Why Do People Make Conspiracy Theories?



Collin Callaway, Web Editor

Why might someone say that the moon landing was fake or that the Illuminati controls the world or even that Barack Obama isn’t a U.S. citizen? Could it be that they’re scared, or maybe they are doing it for fun? Or maybe, they’re just lying. It turns out that it goes a lot deeper.

Professor Adam Galinsky of Columbia Business School studied the view that people believe in conspiracy theories due to the feeling of lack of control. “The less control people have over their lives, the more likely they are to try and regain control through mental gymnastics,” explained Galinsky. “Feelings of control are so important to people that a lack of control is inherently threatening. While some misperceptions can be bad or lead one astray, they’re extremely common and most likely satisfy a deep and enduring psychological need.” Simply put, people feel like they are losing control of their lives. So rather than take responsibility for their own mistakes, they blame the government or a secret society pitted against them.

Larry Bartels, a Vanderbilt professor of American political science, said, “There is no cost for me to be wrong about my political views. It makes me feel good to think that Woodrow Wilson should have been able to prevent the shark attacks. Then, the psychological pay-off from holding those views is likely to be much greater than any penalty that I might suffer if the views are wrong.” People who make conspiracy theories can’t be proven wrong. If they are presented with facts and evidence against them, they can just suggest the people proving them wrong have a plot to disprove them, creating a conspiracy theory within a conspiracy theory.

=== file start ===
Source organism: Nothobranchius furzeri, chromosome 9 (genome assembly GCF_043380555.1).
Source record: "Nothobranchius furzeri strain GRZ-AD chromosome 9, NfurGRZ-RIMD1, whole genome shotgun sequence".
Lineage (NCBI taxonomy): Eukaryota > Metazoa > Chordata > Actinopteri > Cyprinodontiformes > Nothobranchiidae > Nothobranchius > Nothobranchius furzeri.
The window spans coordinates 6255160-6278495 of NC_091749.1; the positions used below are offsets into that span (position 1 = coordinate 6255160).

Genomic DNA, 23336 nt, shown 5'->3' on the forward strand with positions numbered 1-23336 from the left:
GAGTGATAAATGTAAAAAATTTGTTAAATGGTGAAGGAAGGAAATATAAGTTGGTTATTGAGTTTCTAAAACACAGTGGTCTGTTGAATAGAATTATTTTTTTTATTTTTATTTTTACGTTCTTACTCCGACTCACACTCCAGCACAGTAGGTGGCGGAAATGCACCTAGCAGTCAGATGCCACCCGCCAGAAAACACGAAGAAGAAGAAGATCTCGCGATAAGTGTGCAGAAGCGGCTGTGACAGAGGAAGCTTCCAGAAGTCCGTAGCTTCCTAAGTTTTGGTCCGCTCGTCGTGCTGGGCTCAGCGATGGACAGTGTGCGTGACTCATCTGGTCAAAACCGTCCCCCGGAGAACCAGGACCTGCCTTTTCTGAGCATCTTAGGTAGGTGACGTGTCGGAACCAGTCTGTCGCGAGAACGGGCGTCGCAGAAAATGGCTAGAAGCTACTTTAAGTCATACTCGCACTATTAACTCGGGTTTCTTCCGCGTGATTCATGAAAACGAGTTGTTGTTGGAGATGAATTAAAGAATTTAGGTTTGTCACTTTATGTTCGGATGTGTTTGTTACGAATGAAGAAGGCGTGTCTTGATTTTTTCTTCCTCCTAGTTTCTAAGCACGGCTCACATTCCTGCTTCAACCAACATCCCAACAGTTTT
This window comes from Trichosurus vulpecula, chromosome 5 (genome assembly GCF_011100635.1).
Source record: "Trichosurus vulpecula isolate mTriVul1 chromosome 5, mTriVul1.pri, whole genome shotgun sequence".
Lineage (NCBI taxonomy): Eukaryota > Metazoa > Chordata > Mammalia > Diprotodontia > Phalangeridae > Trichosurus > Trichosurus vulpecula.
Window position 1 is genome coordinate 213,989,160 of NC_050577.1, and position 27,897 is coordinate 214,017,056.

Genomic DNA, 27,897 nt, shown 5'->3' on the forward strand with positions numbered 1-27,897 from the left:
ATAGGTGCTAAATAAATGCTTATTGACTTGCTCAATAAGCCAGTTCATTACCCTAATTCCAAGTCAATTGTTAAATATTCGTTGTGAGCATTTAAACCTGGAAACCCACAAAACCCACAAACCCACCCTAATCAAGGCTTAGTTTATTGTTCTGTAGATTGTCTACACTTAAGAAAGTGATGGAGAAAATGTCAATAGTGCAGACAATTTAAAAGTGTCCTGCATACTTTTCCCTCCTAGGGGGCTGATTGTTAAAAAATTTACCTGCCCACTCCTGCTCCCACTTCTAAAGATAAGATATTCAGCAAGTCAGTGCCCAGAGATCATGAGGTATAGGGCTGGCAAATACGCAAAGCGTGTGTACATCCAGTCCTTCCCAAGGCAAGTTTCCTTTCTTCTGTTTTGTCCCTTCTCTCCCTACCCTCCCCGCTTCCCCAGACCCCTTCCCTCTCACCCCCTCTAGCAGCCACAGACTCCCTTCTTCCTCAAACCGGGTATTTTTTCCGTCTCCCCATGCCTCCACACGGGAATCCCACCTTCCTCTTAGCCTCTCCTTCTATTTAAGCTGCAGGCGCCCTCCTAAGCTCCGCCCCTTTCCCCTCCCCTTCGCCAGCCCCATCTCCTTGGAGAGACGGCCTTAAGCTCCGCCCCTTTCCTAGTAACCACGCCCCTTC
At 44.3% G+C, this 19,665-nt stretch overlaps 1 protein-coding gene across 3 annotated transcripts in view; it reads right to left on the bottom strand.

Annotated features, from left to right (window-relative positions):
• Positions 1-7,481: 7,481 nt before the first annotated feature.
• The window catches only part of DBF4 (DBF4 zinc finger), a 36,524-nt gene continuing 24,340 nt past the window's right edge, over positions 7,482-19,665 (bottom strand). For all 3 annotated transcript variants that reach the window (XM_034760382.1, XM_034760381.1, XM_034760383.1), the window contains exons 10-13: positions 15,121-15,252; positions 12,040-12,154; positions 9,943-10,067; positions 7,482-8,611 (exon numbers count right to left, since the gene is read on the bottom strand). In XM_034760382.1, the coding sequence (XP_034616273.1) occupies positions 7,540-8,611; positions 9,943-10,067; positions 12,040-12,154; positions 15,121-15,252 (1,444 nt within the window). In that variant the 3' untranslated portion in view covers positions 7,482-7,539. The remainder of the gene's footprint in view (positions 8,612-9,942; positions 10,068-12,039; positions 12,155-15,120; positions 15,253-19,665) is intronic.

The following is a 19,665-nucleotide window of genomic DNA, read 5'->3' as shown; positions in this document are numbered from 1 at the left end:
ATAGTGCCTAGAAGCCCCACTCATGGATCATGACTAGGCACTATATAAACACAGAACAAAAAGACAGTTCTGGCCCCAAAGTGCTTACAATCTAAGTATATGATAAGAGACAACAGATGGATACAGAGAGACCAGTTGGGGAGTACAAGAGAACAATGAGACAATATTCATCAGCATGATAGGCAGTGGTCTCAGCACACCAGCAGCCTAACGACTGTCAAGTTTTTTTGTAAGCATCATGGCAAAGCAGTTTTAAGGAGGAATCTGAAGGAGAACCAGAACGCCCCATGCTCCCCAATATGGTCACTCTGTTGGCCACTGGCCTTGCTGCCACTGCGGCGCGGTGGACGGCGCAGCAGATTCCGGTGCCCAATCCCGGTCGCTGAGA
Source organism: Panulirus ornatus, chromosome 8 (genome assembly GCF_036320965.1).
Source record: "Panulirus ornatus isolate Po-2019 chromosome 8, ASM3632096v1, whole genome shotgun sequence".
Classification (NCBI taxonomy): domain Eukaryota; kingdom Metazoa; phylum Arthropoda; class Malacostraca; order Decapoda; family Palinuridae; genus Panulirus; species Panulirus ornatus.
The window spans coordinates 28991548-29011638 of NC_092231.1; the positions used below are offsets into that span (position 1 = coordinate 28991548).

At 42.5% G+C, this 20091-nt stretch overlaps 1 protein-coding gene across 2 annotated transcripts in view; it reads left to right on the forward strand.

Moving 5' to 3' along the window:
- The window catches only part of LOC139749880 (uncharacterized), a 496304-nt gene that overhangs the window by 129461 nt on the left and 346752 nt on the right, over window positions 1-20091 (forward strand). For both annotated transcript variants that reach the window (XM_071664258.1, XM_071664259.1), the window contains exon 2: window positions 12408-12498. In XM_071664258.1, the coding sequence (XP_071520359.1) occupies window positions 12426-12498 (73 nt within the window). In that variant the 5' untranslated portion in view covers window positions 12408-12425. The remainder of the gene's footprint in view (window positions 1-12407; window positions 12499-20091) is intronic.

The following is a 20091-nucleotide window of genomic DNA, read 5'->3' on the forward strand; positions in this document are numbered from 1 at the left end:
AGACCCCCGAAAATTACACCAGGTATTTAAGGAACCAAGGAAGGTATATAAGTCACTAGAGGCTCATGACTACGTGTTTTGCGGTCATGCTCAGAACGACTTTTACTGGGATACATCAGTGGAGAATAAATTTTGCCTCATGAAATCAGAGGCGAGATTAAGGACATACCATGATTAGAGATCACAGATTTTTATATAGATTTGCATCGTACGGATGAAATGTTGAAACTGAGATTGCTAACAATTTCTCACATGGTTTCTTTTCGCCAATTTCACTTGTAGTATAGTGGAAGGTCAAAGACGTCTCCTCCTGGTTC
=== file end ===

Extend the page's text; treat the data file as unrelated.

Some scientists think that conspiracy theories are just a part of basic human nature. Professor Chris French, a British psychologist, says, “We are very good at recognizing patterns and regularities. But sometimes we overplay that – we think we see meaning and significance when it isn’t really there.” People will see irregularities where there are none and put them together to make a conspiracy theory. This is why conspiracy theories commonly have logic and evidence gaps in them.

Conspiracy theories are a basic part of human nature, and people use them to forward an agenda or to cope with what they don’t know. Conspiracy theorists have no risk making these stories in hopes that it will one day be accepted as fact. A lot of conspiracy theorists may feel like they lack control so they shift their blame to the “big brother government” in order to cope. What’s important is that conspiracy theories are rarely, if ever, based on fact and are usually just made up.